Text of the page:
In Pakistan, in 2008, Inov8 ─ a technology and consulting solutions provider company for cell and branchless banking ─ launched a third-party payment solution in collaboration with the Mobilink and a number of commercial banks with the name of ‘Mobilink Genie’. However, the central bank barred them from providing the service under the pretext that they lacked a banking license to perform the services of switching transactions between two parties.
According to prescribed guidelines of the SBP for the branchless banking, the customer data should be in the bank’s control alone. Thus, another company with no banking license can perform the activities of branchless banking. So the ‘Genie’ was soon gone with the wind.
Later, in October 2014, the SBP released Rules for Payment System Operators (PSOs) and Payment Service Providers (PSPs) allowing any applicant to become a licensed operator in Pakistan for payment systems. As per PSD Circular No. 03 of 2014, payment system operators (PSOs) and payment service providers (PSPs) can include the following:
i: Electronic payment gateway service providers to perform routing and switching of payment transactions/messages to facilitate: e-commerce, remittances, point of sale (PoS) network.
ii: Clearing houses to provide payment-related clearing services.
iii: ATM switch operators to provide routing of ATM transactions through inter-connectivity between the participants of the network.
iv: Any other payment system operator or payment service provider as may be permitted by the SBP.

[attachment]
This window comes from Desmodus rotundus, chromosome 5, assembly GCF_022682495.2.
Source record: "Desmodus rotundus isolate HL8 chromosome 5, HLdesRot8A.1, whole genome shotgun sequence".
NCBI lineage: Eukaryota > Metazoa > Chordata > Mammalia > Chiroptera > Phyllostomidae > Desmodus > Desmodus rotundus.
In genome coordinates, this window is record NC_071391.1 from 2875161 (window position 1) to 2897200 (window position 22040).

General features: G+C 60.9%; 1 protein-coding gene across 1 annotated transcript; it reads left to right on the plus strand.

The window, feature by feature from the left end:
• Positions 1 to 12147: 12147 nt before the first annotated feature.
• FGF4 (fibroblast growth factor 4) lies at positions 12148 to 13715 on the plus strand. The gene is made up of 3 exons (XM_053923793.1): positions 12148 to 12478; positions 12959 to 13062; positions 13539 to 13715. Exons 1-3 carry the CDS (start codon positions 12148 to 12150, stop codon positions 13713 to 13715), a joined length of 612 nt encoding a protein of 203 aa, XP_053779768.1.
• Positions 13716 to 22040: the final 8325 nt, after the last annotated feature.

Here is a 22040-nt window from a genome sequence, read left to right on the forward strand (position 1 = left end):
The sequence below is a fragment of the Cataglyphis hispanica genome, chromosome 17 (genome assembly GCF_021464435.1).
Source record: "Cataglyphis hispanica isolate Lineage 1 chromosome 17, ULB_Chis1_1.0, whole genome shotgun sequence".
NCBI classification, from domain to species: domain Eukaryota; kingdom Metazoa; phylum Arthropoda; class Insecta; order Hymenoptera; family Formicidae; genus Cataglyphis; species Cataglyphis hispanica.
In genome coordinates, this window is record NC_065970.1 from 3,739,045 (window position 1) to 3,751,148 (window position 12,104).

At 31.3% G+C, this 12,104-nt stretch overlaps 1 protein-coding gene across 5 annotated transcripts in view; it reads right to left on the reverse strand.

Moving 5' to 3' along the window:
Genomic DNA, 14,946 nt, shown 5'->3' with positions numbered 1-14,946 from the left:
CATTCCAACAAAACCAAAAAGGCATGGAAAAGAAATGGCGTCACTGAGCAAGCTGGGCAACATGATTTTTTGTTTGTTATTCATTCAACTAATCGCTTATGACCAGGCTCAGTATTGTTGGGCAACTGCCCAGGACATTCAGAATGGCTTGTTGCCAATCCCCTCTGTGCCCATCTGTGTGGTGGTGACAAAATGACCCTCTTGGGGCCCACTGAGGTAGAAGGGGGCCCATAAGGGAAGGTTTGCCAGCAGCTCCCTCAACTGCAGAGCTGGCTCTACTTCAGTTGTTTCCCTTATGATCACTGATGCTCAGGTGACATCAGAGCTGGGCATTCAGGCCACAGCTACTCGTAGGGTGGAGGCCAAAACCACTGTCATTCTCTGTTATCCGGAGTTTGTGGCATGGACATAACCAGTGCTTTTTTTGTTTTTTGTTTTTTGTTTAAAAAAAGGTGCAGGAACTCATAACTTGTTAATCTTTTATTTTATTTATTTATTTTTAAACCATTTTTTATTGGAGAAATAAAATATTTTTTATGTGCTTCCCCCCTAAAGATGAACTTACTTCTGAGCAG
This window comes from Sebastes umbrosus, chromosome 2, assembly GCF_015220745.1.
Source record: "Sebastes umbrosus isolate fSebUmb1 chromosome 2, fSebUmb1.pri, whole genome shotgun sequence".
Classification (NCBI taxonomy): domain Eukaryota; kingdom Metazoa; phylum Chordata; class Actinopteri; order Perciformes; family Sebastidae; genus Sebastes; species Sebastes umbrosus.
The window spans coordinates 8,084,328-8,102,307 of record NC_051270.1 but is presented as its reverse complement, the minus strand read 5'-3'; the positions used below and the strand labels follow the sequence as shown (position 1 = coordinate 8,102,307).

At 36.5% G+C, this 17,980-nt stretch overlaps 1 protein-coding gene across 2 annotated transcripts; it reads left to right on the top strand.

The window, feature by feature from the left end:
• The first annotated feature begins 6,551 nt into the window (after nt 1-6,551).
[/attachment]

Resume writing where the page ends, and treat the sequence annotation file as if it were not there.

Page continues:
The SBP then fixed the minimum paid-up capital requirement for the PSOs and PSPs (where applicable, free of losses) of Rs200 million or any other amount as may be prescribed by the bank from time to time, for each PSO or PSP-related business application, an additional 25 percent of the capital requirement, they will maintain at all times at least 10 percent of the required capital or any other amount prescribed by the bank as security deposit at SBP Banking Service Corporation (BSC) Office. Five percent of the security deposit will be kept in a non-remunerative current account with the SBP-BSC Office and five percent in the form of government security to be kept under lien at the SBP-BSC Office.
Globally, the PSPs rarely have to get licensed as they use the mechanism of the existing licensed entities, such as money transmitters and banks, to handle their transaction processing. A PSP’s business model hinges on having a transaction solution.
A PSP is essentially a full-stack operator acquiring relationships with the card schemes; it works with money transmitters for purposes of stored value or across-state-lines transactions and is even allowed to handle e-money (for example, digital money, provided commingling of funds is not done and a licensed banking financial institution provides it with depository and transaction banking services).
If the PSP itself cannot find a method to partner with a licensed entity, it will go and obtain a money transmitter license itself.